University of Alberta Press

Canadian History


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    This heavily illustrated, full colour historical narrative is a testament to the past 11,000 years of Aboriginal history in Alberta. It conveys the many challenges that Aboriginal people confronted, and celebrates their enduring legacy. Berry and Brink explore grassroots political and cultural movements of the 1960s, contemporary self-government initiatives, and the ongoing reclamation of the Aboriginal voice.
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    Historians Don Wetherell and Irene Kmet follow the transformation of northern Alberta from the early 1890s to the 1950s into a distinct region with diverging interests.
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    All True Things is a critical history of the genesis and evolution of the University of Alberta and a splendid way to mark the University's centennial. Professor Emeritus of History and alumnus, Rod Macleod, relates the University's coming of age against the parallel history of the Province of Alberta's remarkable growth. All True Things-a variation on the University of Alberta's motto, Quæcumque Vera, or, "Whatsoever Things Are True"-uncovers times of triumph ... [READ MORE]
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    Bishop William Carpenter Bompas was a difficult man, cantankerous, stubborn, and more than a little eccentric. He carried on his shoulders the deep spirituality of his own faith, the assumptions of his background, and the cultural aggressiveness of the Victorian age. He was a church leader who often disagreed with his church and ignored its advice. Bompas's life in the North offers insights into the compelling forces of religion and faith. In a new Introduction, historians Wi... [READ MORE]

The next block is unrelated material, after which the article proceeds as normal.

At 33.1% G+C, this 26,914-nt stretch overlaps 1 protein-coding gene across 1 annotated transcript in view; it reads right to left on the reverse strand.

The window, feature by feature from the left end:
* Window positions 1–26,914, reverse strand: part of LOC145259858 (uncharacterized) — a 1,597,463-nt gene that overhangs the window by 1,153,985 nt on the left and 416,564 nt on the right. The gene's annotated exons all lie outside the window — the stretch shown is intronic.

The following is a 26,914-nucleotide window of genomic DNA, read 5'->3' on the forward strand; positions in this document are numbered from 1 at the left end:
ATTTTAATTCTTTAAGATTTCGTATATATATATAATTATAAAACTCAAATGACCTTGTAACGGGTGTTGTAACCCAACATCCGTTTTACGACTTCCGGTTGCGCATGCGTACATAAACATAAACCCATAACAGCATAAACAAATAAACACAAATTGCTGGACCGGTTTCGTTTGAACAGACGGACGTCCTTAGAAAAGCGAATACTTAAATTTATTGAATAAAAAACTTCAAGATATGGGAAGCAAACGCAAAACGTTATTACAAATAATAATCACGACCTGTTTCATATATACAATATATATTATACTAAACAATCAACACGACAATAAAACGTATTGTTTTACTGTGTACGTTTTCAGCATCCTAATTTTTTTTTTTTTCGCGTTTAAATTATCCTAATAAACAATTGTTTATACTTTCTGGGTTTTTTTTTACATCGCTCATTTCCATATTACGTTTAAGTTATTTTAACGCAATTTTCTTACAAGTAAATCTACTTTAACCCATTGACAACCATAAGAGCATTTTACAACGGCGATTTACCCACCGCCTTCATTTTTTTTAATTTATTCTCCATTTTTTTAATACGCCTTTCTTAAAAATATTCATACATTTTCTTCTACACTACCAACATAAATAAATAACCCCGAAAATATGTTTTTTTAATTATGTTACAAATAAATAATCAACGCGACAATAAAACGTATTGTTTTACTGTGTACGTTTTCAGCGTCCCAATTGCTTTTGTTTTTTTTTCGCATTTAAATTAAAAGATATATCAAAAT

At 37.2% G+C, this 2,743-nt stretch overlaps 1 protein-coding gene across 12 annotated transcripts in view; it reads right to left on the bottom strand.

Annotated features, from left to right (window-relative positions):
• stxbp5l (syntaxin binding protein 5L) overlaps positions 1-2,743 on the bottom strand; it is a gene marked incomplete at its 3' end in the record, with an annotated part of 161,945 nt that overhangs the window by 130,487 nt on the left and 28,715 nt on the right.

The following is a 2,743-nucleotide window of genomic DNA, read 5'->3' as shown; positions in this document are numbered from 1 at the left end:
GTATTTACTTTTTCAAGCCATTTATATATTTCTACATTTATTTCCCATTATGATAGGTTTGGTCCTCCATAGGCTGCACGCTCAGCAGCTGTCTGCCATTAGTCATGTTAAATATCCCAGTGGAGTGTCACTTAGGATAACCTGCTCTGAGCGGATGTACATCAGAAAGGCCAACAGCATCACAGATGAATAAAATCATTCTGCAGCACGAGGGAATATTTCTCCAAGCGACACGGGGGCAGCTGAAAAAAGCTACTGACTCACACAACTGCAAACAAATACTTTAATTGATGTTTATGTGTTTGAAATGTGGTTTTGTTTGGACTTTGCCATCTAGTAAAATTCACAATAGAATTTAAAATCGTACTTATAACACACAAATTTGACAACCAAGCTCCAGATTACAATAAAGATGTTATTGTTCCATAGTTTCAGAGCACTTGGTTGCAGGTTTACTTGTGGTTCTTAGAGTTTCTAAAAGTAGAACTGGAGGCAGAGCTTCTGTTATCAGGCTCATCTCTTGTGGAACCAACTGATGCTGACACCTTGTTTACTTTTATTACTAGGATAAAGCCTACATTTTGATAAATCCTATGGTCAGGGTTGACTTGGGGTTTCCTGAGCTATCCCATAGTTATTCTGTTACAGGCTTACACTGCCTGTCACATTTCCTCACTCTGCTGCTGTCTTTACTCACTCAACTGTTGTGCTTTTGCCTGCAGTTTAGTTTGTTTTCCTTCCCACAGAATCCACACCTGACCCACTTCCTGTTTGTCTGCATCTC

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    Alexandre-Antonin Taché's career as a pioneer Oblate missionary and bishop coincided with some of the most momentous events in western Canadian history from the Red River Insurrection to the Manitoba schools question. Taché's zealous defense of French Catholic rights in the North West is indicative of the deep divisions in society concerning the extent of bilingualism and biculturalism in western Canada.
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    This collection of Burgess's public talks and writings offers a unique insight into the social and intellectual dimensions of architecture and town planning during the first half of the twentieth century. Architectural history, the impact of the Arts and Crafts and Modernist movements, the meaning of domestic architecture, and the connection of architecture and town planning to everyday life figure prominently in this collection. A contemporary of Cecil Burgess said that no o... [READ MORE]
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    For millennia, native people found sustenance on the great plains in the heart of North America. Theirs is a long and triumphant story of survival, a story that even now is just beginning to be told. The Buffalo People presents, for the first time, the full sweep of 12,000 years of prehistoric human habitation on the grasslands of Canada, bringing to life an ancient and nearly forgotten people.
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    From 1960 to 1982 Barry L. Strayer was instrumental in the design of The Canadian Charter of Rights and Freedoms and the patriation of Canada's Constitution. Here Dr. Strayer shares his experiences as a key legal advisor with a clear, personal voice that yields an insightful contribution to Canadian history and political memoir. He discusses the personal philosophies of Pierre Trudeau and F.R. Scott in addition to his meticulous accounts of the events and people involved in C... [READ MORE]
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    In this collection of essays, A.A. den Otter explores the meaning of the concepts "civilizing" and "wilderness" within an 1850s Euro-British North American context. At the time, den Otter argues, these concepts meant something quite different than they do today. Through careful readings and researches of a variety of lesser known individuals and events, den Otter teases out the striking dichotomy between "civilizing" and "wilderness," l... [READ MORE]